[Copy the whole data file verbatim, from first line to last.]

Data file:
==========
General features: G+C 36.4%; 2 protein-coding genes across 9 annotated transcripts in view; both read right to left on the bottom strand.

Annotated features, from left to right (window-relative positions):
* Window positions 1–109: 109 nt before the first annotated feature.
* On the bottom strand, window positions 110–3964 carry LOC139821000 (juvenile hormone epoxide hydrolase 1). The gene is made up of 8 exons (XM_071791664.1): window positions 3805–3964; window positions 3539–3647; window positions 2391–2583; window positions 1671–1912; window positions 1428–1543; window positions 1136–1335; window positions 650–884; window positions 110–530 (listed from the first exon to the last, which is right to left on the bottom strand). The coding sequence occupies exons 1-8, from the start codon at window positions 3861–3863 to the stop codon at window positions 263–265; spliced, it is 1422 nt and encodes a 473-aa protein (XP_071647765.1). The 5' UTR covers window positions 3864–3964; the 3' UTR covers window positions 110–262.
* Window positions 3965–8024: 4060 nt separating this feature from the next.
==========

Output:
General features: G+C 36.4%; 2 protein-coding genes across 9 annotated transcripts in view; both read right to left on the bottom strand.

Annotated features, from left to right (window-relative positions):
* Window positions 1–109: 109 nt before the first annotated feature.
* On the bottom strand, window positions 110–3964 carry LOC139821000 (juvenile hormone epoxide hydrolase 1). The gene is made up of 8 exons (XM_071791664.1): window positions 3805–3964; window positions 3539–3647; window positions 2391–2583; window positions 1671–1912; window positions 1428–1543; window positions 1136–1335; window positions 650–884; window positions 110–530 (listed from the first exon to the last, which is right to left on the bottom strand). The coding sequence occupies exons 1-8, from the start codon at window positions 3861–3863 to the stop codon at window positions 263–265; spliced, it is 1422 nt and encodes a 473-aa protein (XP_071647765.1). The 5' UTR covers window positions 3864–3964; the 3' UTR covers window positions 110–262.
* Window positions 3965–8024: 4060 nt separating this feature from the next.